My therapist asked me a few weeks ago, how would I feel if we got pregnant again. After all I’d been through, and the extraordinarily likely possibility of having another preterm baby, how would I feel? It was a challenging question, because there were so many angles and perspectives to consider. I feared illness, pain, and the danger preeclampsia presents to both me and a child.
But I also was interested in the possibilities. To have an experience I could prepare for. To deal with the postpartum depression and anxiety from a new place, from a place of understanding. A chance to do things right. To have a birth I knew how to deal with, even if not exactly the one I imagine.
In the last few weeks, we’ve had a number of stressful situations come to bear. My mother had a massive heart attack, frighting us all beyond our capacity. But she, in her wisdom, saved her own life by calling an ambulance and taking an aspirin. My husband’s grandfather died. We all experienced that desire for another chance, whether it was in a moment of fear and panic, or as a regret that there hadn’t been one more trip.
I understand that what I really want, more than anything, is another chance. I don’t want another child. I want back the months of Ben’s earliest life that I missed. Certainly, I was present, but it was not clear, there was too much anxiety, too much fog. I want the opportunity to enjoy sitting quietly with him. I want the opportunity to let him play in his crib while I attend – happily, comfortably, instead of frantically – to other, enjoyable tasks. I want the chance to sleep when he sleeps. I want to enjoy who he was at his smallest, most pure, most needful.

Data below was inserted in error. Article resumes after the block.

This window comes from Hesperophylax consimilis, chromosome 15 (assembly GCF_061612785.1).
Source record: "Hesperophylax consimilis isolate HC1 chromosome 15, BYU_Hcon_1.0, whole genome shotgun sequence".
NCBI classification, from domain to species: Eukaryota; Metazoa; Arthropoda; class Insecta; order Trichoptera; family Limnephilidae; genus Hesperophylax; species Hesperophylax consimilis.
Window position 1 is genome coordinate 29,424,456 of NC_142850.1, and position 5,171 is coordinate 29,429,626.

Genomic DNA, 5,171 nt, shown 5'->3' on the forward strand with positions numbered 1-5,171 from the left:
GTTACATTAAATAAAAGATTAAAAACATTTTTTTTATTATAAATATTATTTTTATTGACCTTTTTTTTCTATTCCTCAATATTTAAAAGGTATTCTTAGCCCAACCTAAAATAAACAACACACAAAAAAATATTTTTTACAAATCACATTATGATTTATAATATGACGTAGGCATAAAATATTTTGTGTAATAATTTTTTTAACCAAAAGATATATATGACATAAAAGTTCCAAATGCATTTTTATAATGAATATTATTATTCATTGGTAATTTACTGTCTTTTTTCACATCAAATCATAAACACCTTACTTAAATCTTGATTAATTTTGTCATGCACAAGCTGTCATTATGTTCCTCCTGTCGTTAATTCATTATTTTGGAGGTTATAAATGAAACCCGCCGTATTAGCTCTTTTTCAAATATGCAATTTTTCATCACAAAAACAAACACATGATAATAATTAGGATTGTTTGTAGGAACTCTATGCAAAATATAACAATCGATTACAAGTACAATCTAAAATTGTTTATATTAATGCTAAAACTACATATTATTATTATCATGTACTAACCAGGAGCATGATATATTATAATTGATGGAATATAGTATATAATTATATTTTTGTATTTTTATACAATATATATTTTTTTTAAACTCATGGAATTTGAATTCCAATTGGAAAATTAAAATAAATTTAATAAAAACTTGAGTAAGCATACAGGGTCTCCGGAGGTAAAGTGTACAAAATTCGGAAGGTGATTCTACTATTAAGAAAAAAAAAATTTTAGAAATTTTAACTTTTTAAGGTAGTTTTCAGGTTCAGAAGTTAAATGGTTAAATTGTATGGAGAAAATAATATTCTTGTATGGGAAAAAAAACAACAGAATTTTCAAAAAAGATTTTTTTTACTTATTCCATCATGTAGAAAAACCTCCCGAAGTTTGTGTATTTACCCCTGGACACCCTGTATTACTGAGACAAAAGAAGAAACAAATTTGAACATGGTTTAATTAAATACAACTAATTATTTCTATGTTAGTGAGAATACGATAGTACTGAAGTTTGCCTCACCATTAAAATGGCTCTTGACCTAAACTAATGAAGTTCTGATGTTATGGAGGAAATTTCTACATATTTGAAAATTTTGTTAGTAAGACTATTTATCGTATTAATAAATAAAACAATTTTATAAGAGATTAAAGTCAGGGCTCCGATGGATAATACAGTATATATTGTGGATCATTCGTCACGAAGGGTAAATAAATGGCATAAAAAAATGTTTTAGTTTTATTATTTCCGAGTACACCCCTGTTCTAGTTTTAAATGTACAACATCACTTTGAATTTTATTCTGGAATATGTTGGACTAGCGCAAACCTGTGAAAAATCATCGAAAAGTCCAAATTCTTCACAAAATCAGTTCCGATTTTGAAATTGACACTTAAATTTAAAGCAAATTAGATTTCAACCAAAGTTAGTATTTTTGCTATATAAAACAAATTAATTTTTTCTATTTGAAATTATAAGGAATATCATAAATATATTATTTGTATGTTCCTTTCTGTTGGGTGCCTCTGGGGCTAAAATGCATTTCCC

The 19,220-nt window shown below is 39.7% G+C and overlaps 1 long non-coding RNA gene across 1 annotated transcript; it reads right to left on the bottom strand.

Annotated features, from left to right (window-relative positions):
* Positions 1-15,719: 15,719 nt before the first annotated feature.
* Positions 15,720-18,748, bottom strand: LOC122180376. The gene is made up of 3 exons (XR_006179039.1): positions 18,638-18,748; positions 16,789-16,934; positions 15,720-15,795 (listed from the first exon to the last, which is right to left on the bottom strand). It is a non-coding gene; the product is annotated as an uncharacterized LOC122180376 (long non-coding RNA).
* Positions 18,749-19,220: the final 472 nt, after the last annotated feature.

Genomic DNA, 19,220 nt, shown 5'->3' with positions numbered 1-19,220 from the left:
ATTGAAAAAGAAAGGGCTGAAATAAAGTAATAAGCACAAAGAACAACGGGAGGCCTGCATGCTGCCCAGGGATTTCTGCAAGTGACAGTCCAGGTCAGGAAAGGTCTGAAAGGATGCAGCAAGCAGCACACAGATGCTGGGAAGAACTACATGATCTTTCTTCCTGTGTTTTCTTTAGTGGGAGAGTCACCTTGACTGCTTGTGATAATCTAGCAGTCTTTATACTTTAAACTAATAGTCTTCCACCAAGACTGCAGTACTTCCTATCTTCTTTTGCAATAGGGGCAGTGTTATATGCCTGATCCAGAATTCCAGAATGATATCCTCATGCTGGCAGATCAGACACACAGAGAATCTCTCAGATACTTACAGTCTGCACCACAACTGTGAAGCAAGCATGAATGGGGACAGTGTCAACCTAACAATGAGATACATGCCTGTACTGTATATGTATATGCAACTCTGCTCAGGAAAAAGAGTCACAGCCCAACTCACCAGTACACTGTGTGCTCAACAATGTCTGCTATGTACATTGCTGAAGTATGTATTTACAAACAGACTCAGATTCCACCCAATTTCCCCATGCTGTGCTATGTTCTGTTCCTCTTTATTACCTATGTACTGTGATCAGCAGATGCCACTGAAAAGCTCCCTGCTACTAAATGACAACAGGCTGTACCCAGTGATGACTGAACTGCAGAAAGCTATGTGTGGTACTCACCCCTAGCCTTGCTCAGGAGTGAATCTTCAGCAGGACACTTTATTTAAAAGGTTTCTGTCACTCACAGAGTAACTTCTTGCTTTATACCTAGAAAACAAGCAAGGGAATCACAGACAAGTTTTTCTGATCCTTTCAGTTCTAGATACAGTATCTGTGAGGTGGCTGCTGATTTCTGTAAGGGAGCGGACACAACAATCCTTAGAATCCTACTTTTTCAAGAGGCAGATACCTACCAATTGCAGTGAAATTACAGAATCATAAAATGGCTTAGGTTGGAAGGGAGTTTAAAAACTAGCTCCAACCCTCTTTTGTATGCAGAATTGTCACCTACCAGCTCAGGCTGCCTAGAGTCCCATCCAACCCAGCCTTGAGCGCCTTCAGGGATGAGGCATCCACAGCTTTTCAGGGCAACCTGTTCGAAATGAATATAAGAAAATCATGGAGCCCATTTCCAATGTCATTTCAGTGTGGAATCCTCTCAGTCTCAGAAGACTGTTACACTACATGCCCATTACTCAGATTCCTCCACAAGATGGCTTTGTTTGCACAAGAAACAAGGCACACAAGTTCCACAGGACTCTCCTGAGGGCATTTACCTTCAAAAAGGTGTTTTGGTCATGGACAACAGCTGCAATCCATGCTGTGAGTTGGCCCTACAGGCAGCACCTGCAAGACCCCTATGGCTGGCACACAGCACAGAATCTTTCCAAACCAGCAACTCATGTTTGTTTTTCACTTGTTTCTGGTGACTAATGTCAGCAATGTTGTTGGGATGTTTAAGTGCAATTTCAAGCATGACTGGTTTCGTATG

I love our small family the way it is, and I do want Ben to be our only child. But I find myself wishing for the chance to recover those things I lost in the dark forest of depression and anxiety that tangled my path for so long. As I continue on the path of recovery, I look back at those steps, and wish I could take them differently. I don’t believe a second child is my way to do that. But I hope that in serving other mothers and families, advocating, and working for better and sooner treatment, that perhaps I can change that path for another, and in doing so, change my own. That is what I want, now.